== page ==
Corporate business ethics training encompasses a variety of approaches and techniques, ranging from the example company leaders set for employees, to a written code of conduct, to intensive training sessions. Business ethics is not as simple as "right versus wrong," as ethical principles can differ amongst companies and economic sectors.
Business ethics are the standards an organization sets for all members, from the CEO to the entry-level worker. These standards can be represented in a code of ethics, which outlines the code of conduct that is required to be followed by all the staff when faced with an ethics issue in the work environment.
Business ethics training begins with the tone a manager or executive sets for the office. This includes both the actions of managers, as well as the direct information they provide to employees. The example set by managers, even if subtle, should create an atmosphere conducive to business ethics, including integrity, respect and accountability.
Most people acknowledge basic right from wrong, but there are many grey areas in the business world. For this reason, a written code of conduct, detailing the values expected in a given business, can be an invaluable tool.
Part of a newly hired employee's job orientation should include a code of ethics manual. A manager is responsible for ensuring that a new employee gets informed about acceptable and unacceptable behaviour in the workplace. For example, if employees see nothing wrong with using the company computer for personal use, how can they be accountable if unaware of the policy?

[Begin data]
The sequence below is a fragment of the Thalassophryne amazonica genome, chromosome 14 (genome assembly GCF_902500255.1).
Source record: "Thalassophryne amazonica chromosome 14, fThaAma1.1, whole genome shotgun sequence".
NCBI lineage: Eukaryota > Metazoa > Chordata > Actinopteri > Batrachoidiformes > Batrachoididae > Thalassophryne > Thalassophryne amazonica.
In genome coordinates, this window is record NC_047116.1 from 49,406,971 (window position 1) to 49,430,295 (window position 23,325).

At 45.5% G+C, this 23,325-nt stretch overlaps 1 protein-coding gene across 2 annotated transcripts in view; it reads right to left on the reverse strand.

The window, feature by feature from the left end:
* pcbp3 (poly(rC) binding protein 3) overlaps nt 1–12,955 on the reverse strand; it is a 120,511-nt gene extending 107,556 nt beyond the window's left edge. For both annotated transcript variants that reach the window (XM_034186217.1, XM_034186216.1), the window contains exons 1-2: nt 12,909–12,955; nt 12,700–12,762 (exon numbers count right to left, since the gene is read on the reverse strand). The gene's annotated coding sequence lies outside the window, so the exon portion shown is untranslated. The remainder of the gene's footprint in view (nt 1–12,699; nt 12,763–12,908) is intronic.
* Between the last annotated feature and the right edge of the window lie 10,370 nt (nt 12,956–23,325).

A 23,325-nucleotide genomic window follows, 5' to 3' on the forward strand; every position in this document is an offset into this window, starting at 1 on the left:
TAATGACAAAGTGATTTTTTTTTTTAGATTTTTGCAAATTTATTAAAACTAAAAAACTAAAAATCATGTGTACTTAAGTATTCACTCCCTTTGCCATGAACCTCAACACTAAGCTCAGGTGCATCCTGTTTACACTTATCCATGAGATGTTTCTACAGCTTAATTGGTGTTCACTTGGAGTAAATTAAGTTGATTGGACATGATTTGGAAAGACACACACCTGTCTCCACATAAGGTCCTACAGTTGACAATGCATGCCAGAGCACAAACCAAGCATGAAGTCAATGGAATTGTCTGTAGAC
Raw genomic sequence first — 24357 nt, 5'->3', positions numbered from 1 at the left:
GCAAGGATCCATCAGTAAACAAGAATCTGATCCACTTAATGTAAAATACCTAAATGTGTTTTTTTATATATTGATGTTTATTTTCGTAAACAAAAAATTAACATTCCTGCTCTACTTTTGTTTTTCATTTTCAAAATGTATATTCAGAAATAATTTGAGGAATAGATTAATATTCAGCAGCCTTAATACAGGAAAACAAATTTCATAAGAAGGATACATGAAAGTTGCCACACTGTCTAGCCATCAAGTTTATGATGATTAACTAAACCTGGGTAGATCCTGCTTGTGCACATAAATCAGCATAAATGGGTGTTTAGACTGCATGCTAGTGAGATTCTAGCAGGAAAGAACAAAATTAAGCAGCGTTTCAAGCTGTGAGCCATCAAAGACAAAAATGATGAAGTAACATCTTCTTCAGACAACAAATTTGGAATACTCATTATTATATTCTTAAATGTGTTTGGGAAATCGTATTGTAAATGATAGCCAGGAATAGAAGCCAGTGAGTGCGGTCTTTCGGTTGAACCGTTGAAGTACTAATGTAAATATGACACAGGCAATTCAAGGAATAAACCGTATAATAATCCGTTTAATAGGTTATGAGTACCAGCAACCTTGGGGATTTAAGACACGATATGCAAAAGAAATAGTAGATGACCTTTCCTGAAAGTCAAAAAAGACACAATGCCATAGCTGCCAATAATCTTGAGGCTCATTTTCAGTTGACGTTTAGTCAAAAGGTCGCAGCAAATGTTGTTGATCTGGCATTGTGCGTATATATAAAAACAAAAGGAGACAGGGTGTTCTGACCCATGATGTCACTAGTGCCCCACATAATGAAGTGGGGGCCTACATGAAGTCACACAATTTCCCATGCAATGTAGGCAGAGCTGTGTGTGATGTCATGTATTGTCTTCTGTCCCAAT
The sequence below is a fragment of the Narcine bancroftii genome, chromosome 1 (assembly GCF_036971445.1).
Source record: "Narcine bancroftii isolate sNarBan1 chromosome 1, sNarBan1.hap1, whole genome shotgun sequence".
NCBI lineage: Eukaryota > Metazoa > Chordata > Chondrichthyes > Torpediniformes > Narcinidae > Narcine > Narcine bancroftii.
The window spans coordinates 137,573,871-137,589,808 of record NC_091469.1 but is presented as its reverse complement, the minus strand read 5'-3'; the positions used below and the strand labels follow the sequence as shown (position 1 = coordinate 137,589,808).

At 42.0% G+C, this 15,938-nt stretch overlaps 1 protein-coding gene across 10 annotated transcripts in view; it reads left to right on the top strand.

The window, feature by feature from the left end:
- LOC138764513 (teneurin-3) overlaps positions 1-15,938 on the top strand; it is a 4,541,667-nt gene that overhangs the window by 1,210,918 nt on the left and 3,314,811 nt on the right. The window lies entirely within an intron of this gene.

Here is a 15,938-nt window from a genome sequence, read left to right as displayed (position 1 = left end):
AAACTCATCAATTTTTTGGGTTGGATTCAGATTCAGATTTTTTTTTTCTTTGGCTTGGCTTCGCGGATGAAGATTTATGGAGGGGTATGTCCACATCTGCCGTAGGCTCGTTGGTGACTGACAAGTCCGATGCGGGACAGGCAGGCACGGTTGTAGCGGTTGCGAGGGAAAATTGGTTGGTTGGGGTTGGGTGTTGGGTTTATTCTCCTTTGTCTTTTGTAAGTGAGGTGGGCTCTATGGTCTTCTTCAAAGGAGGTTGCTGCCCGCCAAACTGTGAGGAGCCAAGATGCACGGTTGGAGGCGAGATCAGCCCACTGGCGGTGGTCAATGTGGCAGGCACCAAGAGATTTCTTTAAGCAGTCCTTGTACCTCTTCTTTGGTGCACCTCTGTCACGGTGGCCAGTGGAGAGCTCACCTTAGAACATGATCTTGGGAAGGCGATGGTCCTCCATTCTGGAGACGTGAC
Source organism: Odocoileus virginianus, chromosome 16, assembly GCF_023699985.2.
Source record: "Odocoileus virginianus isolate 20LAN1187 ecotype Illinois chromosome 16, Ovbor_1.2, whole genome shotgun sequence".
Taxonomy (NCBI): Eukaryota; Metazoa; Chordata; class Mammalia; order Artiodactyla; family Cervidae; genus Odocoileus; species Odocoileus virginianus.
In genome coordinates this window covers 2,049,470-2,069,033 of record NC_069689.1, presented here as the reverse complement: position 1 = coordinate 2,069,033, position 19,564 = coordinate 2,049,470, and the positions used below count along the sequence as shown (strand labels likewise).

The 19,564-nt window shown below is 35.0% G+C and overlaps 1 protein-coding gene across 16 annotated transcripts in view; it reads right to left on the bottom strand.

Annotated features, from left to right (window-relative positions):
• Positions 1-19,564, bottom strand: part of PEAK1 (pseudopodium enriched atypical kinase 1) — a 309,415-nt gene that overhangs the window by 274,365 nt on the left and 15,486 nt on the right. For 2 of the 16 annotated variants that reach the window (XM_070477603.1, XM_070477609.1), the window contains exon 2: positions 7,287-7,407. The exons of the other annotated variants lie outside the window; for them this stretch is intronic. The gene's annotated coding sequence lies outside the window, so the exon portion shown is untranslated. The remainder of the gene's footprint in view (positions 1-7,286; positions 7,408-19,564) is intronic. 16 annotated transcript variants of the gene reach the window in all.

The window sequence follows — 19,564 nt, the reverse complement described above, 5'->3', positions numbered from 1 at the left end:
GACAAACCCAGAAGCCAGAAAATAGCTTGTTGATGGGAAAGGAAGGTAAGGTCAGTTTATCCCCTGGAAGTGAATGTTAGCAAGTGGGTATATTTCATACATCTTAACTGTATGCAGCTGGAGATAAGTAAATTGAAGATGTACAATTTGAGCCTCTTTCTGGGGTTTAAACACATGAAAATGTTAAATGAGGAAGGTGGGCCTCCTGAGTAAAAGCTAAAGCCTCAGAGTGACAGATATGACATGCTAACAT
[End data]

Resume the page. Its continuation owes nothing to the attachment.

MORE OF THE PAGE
Some companies require employees to take classes in furthering their business ethics training. This training can take place in seminars, workshops, or as on-line courses. These training programs will provide employees with the tools to identify, understand, and resolve ethical dilemmas, as they occur in the workplace.
These ethics training programs should be mandated for all employees, regardless of position, as it opens communication, provides insight into the issues experienced by the different department levels, or individuals, and shows that all are equal in terms of their responsibility to adhere to the organization's ethical policy.
Training seminars can also be conducted in-house or at an external venue. Depending on the size, a seminar can be a series of lectures, or interactive workshops, or even a combination of both. Training lectures can provide information on pre-determined topics, or they can involve small groups working on specific ethics issues or scenarios relative to their business. Training sessions that are conducted in-house can also be a combination of lectures and workshops and should include a variety of role-playing activities that represent real-life ethics scenarios for their industry.
Finally, training classes can also take place via distance learning, or on-line programs, where employees can complete these courses on their own. Although these distance-learning lessons can be customized, they do not provide the human-to-human interaction of the classroom, or seminar training models, so not all trainees may respond as expected.
The importance of business ethics training is undeniable. For most employees, it starts during their job orientation, with a code of conduct booklet, and continues with some form of in-house or seminar training. This training is further combined with the tone and example set by the managers and supervisors.
Often, companies choose to turn to formal programs, utilizing seminars, workshops and/or on-line courses, to ensure an understanding and implementation of a defined ethics code.
For more on business ethics training you could utilize the services of a training consultant, and you could contact us for further assistance regarding ethics training.